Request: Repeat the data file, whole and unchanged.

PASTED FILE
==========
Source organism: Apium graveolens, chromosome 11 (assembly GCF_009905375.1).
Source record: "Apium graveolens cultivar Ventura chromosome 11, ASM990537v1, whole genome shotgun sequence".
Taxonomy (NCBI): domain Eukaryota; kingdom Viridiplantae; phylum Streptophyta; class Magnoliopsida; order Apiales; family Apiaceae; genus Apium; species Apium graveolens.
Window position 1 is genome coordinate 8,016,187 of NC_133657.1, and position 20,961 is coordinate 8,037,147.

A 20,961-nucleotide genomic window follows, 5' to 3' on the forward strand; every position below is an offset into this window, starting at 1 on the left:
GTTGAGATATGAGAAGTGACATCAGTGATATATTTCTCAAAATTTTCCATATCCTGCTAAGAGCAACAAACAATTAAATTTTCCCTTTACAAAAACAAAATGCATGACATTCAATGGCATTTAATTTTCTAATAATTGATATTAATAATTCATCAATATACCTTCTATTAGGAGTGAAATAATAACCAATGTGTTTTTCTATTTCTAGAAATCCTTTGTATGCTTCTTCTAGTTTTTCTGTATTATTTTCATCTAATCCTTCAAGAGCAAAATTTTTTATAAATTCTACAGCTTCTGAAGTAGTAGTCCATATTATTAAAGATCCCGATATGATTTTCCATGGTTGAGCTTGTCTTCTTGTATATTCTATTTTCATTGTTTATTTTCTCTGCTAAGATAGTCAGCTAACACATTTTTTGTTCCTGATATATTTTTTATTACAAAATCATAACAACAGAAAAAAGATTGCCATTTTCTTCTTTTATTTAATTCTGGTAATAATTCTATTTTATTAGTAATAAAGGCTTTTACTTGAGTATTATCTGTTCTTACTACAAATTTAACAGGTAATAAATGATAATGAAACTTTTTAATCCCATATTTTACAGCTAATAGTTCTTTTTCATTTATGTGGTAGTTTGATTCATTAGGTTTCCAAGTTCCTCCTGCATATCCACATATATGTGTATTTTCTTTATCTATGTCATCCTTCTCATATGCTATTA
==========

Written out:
Source organism: Apium graveolens, chromosome 11 (assembly GCF_009905375.1).
Source record: "Apium graveolens cultivar Ventura chromosome 11, ASM990537v1, whole genome shotgun sequence".
Taxonomy (NCBI): domain Eukaryota; kingdom Viridiplantae; phylum Streptophyta; class Magnoliopsida; order Apiales; family Apiaceae; genus Apium; species Apium graveolens.
Window position 1 is genome coordinate 8,016,187 of NC_133657.1, and position 20,961 is coordinate 8,037,147.

A 20,961-nucleotide genomic window follows, 5' to 3' on the forward strand; every position below is an offset into this window, starting at 1 on the left:
GTTGAGATATGAGAAGTGACATCAGTGATATATTTCTCAAAATTTTCCATATCCTGCTAAGAGCAACAAACAATTAAATTTTCCCTTTACAAAAACAAAATGCATGACATTCAATGGCATTTAATTTTCTAATAATTGATATTAATAATTCATCAATATACCTTCTATTAGGAGTGAAATAATAACCAATGTGTTTTTCTATTTCTAGAAATCCTTTGTATGCTTCTTCTAGTTTTTCTGTATTATTTTCATCTAATCCTTCAAGAGCAAAATTTTTTATAAATTCTACAGCTTCTGAAGTAGTAGTCCATATTATTAAAGATCCCGATATGATTTTCCATGGTTGAGCTTGTCTTCTTGTATATTCTATTTTCATTGTTTATTTTCTCTGCTAAGATAGTCAGCTAACACATTTTTTGTTCCTGATATATTTTTTATTACAAAATCATAACAACAGAAAAAAGATTGCCATTTTCTTCTTTTATTTAATTCTGGTAATAATTCTATTTTATTAGTAATAAAGGCTTTTACTTGAGTATTATCTGTTCTTACTACAAATTTAACAGGTAATAAATGATAATGAAACTTTTTAATCCCATATTTTACAGCTAATAGTTCTTTTTCATTTATGTGGTAGTTTGATTCATTAGGTTTCCAAGTTCCTCCTGCATATCCACATATATGTGTATTTTCTTTATCTATGTCATCCTTCTCATATGCTATTA